Throughout this year's fire season Australia's unsung heroes were finally recognised for the hardwork that they do.
NSW Rural Fire Service (RFS) volunteers were stretched to the limit battling fires on several fronts and supporting their families.
Varroville RFS senior deputy captain Jason Johnson knows all too well what it was like.
Mr Johnson was tasked with battling the Green Wattle Creek fire which destroyed or damaged more than 30 homes in Wollondilly.
"I spent a fair amount of time from November through to January battling the fire from Wallacia through to Warragamba," he said.
"It's hard to describe just what it was like.
"The fire was different every day, it was different in every area.
"The energy was particularly heightened when we were working to protect people's homes."
The Campbelltown resident has been a proud volunteer with the RFS for the past 16 years.
"I've been to quite a few major fire events in that time," Mr Johnson said.
"The fire was a bit different to others I had worked in the past but every fire is different - they are never the same.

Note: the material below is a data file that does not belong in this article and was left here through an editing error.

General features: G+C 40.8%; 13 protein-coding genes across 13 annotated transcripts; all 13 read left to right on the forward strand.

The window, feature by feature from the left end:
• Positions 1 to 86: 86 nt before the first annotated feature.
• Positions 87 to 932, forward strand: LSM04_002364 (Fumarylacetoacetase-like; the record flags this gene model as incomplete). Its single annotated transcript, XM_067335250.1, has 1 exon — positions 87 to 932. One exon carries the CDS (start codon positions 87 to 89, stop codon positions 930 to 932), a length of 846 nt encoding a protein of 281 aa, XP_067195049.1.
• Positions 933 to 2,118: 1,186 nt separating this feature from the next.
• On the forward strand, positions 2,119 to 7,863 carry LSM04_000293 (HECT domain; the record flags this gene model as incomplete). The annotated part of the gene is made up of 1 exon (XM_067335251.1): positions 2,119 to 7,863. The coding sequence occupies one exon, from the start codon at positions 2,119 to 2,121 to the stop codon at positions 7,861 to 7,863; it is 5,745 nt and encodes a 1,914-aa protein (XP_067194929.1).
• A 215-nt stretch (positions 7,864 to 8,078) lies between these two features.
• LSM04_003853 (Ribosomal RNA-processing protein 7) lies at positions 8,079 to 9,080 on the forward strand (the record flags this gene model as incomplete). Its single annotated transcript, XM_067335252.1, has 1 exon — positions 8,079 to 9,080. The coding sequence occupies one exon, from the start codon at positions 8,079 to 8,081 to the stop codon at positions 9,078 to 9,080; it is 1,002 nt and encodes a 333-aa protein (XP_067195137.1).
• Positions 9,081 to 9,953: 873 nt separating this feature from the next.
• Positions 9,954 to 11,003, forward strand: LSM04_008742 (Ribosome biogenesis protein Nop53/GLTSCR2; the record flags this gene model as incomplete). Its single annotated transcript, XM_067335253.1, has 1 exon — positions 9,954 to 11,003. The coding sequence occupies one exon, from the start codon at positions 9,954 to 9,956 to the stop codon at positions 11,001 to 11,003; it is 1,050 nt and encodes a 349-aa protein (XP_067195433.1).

"This one was just flaring up differently to what I had seen before and I think that was due to the dry season that we had had.
"It was a very long dry spell."
Mr Johnson said when he started fighting the fire he had no idea how long the blaze would rage.
"Did I think I would still be fighting the fire in February when we had been fighting it since November? No I definitely did not," he said.
As the Green Wattle Creek bushfire continued to burn locals started donating money, food, water and other items to help volunteers continue the fight.
The proud firefighter said he had never seen anything like it.
"It was an unbelievable feeling of support," Mr Johnson said.
"Residents seemed to be more concerned about how we were than whether their homes were still standing.
"It was amazing to see everyone get behind us like that."
Mr Johnson said volunteering with the RFS had been extremely rewarding but was not for everyone.
"My brigade is very tight-knit - they are like my second family," he said.
"It's not a job for everyone because you have to be able to drop everything when required and you need the full support of your family.
"But just the feeling of being able to help people, you cannot put a price on that."